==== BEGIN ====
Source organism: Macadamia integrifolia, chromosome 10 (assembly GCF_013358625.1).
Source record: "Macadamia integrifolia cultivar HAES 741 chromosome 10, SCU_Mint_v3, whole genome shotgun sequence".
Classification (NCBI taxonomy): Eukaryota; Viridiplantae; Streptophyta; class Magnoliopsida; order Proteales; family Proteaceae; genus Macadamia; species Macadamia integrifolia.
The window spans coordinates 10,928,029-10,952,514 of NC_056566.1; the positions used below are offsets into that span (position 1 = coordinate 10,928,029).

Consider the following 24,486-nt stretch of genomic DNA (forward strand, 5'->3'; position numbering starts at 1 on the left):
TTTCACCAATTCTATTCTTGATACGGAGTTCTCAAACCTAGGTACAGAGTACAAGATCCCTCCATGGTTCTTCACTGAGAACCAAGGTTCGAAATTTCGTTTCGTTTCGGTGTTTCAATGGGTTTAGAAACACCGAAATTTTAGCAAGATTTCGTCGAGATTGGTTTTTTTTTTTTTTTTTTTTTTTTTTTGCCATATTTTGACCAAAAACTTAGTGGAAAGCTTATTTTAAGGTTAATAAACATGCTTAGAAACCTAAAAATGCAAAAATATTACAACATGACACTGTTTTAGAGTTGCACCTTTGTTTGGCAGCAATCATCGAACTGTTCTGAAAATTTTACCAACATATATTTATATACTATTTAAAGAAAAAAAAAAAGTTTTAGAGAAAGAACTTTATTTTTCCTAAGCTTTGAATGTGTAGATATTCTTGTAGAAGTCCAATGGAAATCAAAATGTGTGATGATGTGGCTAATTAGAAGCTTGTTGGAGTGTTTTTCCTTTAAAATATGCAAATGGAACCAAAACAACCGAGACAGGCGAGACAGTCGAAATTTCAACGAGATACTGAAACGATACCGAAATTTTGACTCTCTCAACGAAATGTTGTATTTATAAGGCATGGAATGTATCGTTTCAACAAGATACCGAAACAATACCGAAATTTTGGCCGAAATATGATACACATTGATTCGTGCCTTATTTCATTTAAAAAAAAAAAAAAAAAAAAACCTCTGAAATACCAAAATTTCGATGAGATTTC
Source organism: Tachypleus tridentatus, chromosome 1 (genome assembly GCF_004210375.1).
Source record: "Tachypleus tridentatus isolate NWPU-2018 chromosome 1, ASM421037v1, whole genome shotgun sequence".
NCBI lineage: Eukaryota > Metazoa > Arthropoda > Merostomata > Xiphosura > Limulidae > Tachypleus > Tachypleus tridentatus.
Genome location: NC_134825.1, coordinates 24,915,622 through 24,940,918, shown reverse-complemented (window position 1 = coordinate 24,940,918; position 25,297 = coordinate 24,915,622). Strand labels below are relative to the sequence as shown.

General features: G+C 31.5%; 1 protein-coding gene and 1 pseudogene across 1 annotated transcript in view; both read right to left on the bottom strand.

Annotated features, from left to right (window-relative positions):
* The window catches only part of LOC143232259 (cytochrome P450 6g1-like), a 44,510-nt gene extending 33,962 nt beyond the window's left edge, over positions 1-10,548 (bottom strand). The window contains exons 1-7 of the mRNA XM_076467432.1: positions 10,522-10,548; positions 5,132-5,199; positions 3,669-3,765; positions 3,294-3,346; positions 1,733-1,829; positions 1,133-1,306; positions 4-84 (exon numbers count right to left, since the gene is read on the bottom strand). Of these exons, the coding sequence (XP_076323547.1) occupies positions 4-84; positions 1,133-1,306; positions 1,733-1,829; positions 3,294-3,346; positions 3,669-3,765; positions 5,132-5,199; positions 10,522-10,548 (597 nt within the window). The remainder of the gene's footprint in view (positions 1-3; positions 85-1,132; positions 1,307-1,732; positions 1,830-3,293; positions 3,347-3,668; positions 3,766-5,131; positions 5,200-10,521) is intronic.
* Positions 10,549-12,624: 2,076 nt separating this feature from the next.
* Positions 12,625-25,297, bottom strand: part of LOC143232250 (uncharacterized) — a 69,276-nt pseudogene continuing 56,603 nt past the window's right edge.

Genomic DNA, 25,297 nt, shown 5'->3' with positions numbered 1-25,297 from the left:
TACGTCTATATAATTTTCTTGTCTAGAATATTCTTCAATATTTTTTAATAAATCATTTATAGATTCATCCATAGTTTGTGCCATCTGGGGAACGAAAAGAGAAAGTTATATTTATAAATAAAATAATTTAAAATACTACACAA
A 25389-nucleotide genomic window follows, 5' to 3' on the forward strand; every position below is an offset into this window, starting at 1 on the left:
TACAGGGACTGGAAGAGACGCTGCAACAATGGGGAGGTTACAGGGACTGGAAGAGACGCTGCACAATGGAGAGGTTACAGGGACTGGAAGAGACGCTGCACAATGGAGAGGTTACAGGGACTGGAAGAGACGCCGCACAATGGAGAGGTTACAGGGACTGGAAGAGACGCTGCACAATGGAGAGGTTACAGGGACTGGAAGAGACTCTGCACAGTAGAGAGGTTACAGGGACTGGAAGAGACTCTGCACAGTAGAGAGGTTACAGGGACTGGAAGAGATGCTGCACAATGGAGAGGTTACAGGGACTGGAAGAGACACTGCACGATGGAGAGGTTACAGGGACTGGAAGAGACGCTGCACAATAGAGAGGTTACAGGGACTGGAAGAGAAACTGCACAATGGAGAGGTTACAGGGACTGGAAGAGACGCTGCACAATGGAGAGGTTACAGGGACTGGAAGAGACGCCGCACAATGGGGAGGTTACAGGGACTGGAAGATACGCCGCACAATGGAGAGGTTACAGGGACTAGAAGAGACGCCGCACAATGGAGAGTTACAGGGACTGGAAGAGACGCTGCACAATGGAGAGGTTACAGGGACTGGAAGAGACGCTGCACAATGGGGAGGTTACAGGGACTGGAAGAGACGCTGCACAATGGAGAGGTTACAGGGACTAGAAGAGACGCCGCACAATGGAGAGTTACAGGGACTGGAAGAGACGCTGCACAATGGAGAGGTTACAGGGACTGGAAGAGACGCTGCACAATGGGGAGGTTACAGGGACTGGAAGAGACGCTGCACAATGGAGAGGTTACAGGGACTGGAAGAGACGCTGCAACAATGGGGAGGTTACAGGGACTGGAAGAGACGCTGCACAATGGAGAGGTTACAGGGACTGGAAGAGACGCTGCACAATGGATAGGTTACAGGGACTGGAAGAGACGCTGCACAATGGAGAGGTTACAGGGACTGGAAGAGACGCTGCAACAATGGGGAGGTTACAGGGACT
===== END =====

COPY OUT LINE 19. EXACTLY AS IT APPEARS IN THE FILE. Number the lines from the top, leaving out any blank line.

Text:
TACAGGGACTGGAAGAGACGCTGCAACAATGGGGAGGTTACAGGGACTGGAAGAGACGCTGCACAATGGAGAGGTTACAGGGACTGGAAGAGACGCTGCACAATGGAGAGGTTACAGGGACTGGAAGAGACGCCGCACAATGGAGAGGTTACAGGGACTGGAAGAGACGCTGCACAATGGAGAGGTTACAGGGACTGGAAGAGACTCTGCACAGTAGAGAGGTTACAGGGACTGGAAGAGACTCTGCACAGTAGAGAGGTTACAGGGACTGGAAGAGATGCTGCACAATGGAGAGGTTACAGGGACTGGAAGAGACACTGCACGATGGAGAGGTTACAGGGACTGGAAGAGACGCTGCACAATAGAGAGGTTACAGGGACTGGAAGAGAAACTGCACAATGGAGAGGTTACAGGGACTGGAAGAGACGCTGCACAATGGAGAGGTTACAGGGACTGGAAGAGACGCCGCACAATGGGGAGGTTACAGGGACTGGAAGATACGCCGCACAATGGAGAGGTTACAGGGACTAGAAGAGACGCCGCACAATGGAGAGTTACAGGGACTGGAAGAGACGCTGCACAATGGAGAGGTTACAGGGACTGGAAGAGACGCTGCACAATGGGGAGGTTACAGGGACTGGAAGAGACGCTGCACAATGGAGAGGTTACAGGGACTAGAAGAGACGCCGCACAATGGAGAGTTACAGGGACTGGAAGAGACGCTGCACAATGGAGAGGTTACAGGGACTGGAAGAGACGCTGCACAATGGGGAGGTTACAGGGACTGGAAGAGACGCTGCACAATGGAGAGGTTACAGGGACTGGAAGAGACGCTGCAACAATGGGGAGGTTACAGGGACTGGAAGAGACGCTGCACAATGGAGAGGTTACAGGGACTGGAAGAGACGCTGCACAATGGATAGGTTACAGGGACTGGAAGAGACGCTGCACAATGGAGAGGTTACAGGGACTGGAAGAGACGCTGCAACAATGGGGAGGTTACAGGGACT